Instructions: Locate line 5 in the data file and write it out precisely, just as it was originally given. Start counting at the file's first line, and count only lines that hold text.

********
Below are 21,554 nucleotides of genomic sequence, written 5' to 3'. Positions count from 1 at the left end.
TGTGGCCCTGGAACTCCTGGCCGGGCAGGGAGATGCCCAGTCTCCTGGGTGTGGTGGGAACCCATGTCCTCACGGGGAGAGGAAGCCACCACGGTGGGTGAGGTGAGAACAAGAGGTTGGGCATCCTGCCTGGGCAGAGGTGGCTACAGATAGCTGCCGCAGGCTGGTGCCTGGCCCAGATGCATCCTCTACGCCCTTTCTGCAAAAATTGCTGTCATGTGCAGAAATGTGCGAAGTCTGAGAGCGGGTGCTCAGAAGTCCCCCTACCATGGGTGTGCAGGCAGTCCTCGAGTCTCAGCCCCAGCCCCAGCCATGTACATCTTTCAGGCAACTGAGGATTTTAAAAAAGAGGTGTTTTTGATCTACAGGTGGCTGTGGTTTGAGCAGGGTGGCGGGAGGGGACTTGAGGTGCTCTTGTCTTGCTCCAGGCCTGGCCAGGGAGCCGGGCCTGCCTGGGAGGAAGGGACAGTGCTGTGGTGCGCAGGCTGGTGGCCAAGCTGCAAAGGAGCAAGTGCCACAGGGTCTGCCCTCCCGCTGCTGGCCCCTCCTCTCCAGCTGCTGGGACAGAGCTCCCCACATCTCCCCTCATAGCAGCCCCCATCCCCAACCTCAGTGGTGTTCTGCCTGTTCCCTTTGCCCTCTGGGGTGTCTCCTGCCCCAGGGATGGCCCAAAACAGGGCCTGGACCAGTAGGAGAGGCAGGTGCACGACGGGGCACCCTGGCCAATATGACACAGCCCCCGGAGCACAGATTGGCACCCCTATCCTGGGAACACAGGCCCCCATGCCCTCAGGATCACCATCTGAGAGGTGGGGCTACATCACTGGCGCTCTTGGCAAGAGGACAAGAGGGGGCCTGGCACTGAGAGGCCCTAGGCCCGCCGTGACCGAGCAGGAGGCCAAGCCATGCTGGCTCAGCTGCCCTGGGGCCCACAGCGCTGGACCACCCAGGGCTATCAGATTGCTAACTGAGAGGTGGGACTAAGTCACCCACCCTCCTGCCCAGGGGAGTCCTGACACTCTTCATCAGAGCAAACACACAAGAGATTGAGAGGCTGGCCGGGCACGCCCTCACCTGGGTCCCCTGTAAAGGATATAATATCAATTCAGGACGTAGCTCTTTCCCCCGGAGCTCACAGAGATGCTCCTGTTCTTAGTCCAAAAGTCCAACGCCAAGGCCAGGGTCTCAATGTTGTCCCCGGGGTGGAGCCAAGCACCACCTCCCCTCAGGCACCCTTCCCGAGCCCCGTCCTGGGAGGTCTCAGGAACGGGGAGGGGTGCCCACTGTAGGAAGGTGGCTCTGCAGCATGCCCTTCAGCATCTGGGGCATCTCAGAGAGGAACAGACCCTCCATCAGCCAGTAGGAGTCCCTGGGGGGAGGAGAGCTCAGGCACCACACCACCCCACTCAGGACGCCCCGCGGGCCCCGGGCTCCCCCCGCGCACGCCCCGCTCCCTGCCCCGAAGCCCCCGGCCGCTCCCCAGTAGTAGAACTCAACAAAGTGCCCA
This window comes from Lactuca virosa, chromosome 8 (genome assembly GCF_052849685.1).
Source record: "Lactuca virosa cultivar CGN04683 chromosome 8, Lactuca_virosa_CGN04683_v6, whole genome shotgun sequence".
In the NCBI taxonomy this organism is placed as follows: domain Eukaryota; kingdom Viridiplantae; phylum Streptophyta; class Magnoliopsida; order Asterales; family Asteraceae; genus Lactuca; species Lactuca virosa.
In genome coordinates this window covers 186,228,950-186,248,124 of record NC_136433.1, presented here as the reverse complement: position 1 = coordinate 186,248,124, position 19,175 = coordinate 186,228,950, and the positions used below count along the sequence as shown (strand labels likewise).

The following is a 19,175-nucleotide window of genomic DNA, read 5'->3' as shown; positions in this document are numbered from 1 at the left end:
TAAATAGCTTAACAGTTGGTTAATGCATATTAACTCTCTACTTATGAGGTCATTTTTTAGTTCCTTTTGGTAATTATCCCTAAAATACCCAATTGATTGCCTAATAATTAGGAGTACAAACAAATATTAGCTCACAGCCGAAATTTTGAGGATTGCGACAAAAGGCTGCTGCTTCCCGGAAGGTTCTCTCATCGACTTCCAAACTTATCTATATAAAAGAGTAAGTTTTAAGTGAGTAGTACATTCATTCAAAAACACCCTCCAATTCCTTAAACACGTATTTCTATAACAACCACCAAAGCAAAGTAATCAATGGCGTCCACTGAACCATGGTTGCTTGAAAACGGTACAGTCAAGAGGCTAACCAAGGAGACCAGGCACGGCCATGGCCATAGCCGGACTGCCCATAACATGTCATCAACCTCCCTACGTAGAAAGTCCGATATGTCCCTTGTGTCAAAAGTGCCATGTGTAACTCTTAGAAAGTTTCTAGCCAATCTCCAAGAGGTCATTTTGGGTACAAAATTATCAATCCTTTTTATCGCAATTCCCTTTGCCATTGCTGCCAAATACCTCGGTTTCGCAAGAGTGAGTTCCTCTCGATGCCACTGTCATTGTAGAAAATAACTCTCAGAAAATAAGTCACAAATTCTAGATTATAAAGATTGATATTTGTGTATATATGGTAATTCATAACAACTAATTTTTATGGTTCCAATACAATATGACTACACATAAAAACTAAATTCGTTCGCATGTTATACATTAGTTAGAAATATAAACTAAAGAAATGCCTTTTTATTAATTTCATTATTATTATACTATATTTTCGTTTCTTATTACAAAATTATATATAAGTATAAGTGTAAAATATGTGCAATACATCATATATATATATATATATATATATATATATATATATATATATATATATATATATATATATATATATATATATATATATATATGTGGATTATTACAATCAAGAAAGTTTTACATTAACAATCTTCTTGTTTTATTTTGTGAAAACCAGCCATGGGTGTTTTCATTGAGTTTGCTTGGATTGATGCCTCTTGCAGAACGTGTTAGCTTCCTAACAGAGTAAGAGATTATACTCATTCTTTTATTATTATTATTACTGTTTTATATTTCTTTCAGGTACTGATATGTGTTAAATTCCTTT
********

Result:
In the NCBI taxonomy this organism is placed as follows: domain Eukaryota; kingdom Viridiplantae; phylum Streptophyta; class Magnoliopsida; order Asterales; family Asteraceae; genus Lactuca; species Lactuca virosa.